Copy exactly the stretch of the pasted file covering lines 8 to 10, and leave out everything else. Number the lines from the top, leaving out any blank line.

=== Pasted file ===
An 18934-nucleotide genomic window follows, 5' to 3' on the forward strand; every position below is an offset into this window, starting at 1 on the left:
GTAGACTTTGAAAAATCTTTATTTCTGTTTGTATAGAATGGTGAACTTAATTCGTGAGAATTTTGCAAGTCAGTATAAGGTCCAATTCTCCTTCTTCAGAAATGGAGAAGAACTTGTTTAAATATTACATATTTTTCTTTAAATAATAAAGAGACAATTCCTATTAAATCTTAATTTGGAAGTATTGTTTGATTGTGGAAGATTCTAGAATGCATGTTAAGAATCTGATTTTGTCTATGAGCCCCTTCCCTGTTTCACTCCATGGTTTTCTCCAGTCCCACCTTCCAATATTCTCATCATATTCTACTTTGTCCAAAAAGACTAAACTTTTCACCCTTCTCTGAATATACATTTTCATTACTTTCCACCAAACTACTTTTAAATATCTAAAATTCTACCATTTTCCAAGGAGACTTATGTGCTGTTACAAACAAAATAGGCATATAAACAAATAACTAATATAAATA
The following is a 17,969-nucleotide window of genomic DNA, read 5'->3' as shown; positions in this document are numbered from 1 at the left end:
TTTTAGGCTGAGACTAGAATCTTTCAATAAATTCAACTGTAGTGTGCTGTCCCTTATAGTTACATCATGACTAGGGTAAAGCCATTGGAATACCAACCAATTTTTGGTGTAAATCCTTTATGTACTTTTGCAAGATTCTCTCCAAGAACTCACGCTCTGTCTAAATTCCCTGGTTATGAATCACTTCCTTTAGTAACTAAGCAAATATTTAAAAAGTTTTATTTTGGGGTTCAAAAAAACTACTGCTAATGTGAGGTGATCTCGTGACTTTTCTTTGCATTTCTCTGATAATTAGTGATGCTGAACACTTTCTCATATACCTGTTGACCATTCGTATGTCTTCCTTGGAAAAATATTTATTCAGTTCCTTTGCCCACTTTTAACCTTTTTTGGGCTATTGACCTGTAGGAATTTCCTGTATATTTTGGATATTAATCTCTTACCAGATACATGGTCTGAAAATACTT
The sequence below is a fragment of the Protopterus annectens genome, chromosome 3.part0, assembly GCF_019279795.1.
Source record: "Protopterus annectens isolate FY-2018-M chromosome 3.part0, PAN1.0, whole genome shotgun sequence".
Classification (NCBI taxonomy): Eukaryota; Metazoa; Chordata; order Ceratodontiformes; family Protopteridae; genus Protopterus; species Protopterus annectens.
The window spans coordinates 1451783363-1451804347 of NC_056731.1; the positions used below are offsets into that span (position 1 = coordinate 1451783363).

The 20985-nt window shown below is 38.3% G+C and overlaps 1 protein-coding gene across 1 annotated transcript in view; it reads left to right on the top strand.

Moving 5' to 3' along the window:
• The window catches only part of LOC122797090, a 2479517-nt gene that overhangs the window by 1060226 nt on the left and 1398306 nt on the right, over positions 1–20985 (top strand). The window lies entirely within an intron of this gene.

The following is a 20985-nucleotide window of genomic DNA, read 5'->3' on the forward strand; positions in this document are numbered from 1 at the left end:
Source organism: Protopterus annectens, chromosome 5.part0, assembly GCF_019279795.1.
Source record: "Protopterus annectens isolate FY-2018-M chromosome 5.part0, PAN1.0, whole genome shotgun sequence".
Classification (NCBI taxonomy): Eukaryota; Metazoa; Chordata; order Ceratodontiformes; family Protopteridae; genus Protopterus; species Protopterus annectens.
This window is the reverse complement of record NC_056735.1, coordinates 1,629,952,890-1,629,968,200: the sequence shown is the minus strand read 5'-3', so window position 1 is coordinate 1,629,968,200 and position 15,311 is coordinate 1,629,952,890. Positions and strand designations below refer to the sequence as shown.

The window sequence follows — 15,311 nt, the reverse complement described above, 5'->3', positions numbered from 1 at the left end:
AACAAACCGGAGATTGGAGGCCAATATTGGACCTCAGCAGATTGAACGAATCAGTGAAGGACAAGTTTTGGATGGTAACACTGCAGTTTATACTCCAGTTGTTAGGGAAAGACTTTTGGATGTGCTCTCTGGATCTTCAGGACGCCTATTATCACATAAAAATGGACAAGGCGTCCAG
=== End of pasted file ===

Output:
The window spans coordinates 1451783363-1451804347 of NC_056731.1; the positions used below are offsets into that span (position 1 = coordinate 1451783363).

The 20985-nt window shown below is 38.3% G+C and overlaps 1 protein-coding gene across 1 annotated transcript in view; it reads left to right on the top strand.

Moving 5' to 3' along the window: